The belief that animation is an art form, rather than a genre, has been around for decades. Artists throughout history have continuously used animation to tell their stories, regardless of how complex the plot is. The same can be said for the music world. Songs have the ability to tell intriguing stories that attract fans of all ages. Music also serves as an art form, and when the worlds of music and animation collide, beautiful things can happen.
Animation has entered the world of K-pop on numerous occasions. From BoA lending her voice for Inuyasha’s ending theme song to MONSTA X guest-starring on We Bare Bears, the collaboration of these two art forms can certainly be exciting. However, what would happen when you mix current K-pop songs with Western animated movie scenes? Grab some popcorn and a pair of headphones, and let’s tread the space where K-pop meets animation!
1. Destino (1945) and “Monroe”
In 1945, Spanish artist Salvador Dalí and American film producer Walt Disney came together to create a near seven-minute masterpiece entitled Destino (Spanish for destiny). The short film features a passionate woman on a journey through an alternate world in search of her true love. Though its premise may seem simple, the film showcases a complex landscape, depicting the yearning and longing for intense love. While production originally began in 1945, it wasn’t until almost six decades later that the film would be completed with the help of newly-advanced animation tactics.
18 years later in 2021, NCT’s Taeyong collaborated with EXO’s Baekhyun, resulting in the creation of “Monroe.” Similar to Destino, “Monroe” contains a multitude of metaphors describing the fiery love one has for another. Both Destino and “Monroe” display the allure of love and the complex emotions that come along with it.
2. An Extremely Goofy Movie (2000) and “위로가 돼요 (Pluhmm)”
An Extremely Goofy Movie is the sequel to 1995’s successful A Goofy Movie. In the film, Goofy decides to continue his college education at the same school as his son and begin a relationship with Sylvia, the librarian. With Goofy and Sylvia’s mutual love for ’80s memorabilia, they begin to slowly learn more about each other and bond.
Goofy’s desire to pursue Sylvia and learn about her life coincides with the theme of HA:TFELT’s 2018 song “위로가 돼요 (Pluhmm).” In the song, HA:TFELT gushes about a guy she just met and desires to know him more. The music video features her happily dancing around her home, similar to how Sylvia dances excitedly with Goofy in this scene.
3. The Steadfast Tin Soldier (2000) and “Bambi”
In this visual recreation of the 1838 fairytale, The Steadfast Tin Soldier conveys an unlikely love story with dire consequences. The story follows a toy ballerina who falls for a tin soldier while being watched from afar by a jealous giant jack-in-the-box. This eventually leads to a violent confrontation between the jack-in-the-box and the tin soldier.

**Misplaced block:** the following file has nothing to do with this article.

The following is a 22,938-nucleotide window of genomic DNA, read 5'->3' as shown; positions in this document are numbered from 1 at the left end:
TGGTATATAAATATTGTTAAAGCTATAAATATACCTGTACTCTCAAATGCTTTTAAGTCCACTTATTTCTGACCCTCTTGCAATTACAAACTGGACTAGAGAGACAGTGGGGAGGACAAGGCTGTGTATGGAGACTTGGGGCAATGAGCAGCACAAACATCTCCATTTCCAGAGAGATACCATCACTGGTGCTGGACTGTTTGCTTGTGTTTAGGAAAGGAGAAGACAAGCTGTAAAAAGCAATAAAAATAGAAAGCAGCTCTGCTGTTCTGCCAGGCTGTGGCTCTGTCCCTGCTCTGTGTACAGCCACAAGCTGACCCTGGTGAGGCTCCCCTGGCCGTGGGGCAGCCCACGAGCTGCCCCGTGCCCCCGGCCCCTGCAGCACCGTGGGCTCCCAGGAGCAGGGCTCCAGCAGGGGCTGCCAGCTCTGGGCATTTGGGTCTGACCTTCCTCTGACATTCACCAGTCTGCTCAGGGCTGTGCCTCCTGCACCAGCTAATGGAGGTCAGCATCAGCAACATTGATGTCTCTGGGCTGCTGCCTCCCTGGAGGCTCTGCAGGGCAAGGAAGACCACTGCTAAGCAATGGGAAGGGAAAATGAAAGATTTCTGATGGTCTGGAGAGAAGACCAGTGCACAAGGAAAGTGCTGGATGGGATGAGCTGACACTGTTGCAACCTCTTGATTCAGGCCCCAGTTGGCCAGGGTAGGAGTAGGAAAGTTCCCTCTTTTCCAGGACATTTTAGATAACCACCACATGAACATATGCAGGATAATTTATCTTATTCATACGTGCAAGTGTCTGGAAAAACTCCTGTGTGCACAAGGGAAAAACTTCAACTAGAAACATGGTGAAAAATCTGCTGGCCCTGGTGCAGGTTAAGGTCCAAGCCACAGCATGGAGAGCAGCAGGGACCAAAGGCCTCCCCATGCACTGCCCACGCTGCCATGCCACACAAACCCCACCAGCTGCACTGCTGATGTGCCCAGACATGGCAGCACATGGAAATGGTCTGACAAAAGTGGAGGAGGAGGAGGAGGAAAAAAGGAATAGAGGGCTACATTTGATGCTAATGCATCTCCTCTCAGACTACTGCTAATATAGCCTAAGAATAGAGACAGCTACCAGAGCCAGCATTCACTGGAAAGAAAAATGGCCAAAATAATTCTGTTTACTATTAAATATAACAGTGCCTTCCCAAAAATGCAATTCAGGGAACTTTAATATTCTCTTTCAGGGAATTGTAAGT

The tin soldier’s pursuit of the alluring ballerina aligns with the themes of temptation in Baekhyun’s “Bambi.” With him repeatedly calling his lover “dangerous” and “neverland,” the idea of love leading to temptation (and vice-versa) is present in both of these creations. Both show how what could at first seem like giving in to a selfish desire might result in finding your true love. Conversely, if you go out of your way to search for what you love, you may find that it could lead you down a dark path instead.
4. Piglet’s Big Movie (2003) and “환생 (Rebirth)”
Continuing the theme of love is this scene from Piglet’s Big Movie. The clip features Pooh’s friend Piglet as he disguises himself as Kanga’s son, Roo, in order to determine if she’s dangerous. Rather than hurting him, Kanga welcomes Piglet into her home with open arms, despite knowing it’s not her real son. She nurtures and cares for him as if he were her own child.
Red Velvet’s “환생 (Rebirth)” tells a similar story. The song celebrates the joys of unexpected love after meeting someone for the first time. Not only can love be sudden, but it can also be an emotionally soothing experience in which trust can begin to bloom. This song complements perfectly the sweetness of the animation.
5. Pinocchio (1940) and “먹구름 (Dark Clouds)”
Disney’s 1940 film Pinocchio tells the story of a wooden boy who comes to life. Along the way, he learns about what it takes to become a real boy with the help of his “conscience,” Jiminy Cricket. In this scene, Pinocchio and Jiminy are searching for Pinocchio’s creator and father figure, Geppetto, who was recently swallowed by a whale. The majority of the clip takes place underwater as they interact with a variety of sea creatures.
Similarly, Taeyong’s “먹구름 (Dark Clouds)” also inspires the feeling of being underwater, both physically and emotionally. While Pinocchio is literally underwater, Taeyong sings about being held down emotionally, even referencing drowning. “먹구름 (Dark Clouds)” also includes ocean sounds, which ties in neatly with the visuals featured in the clip.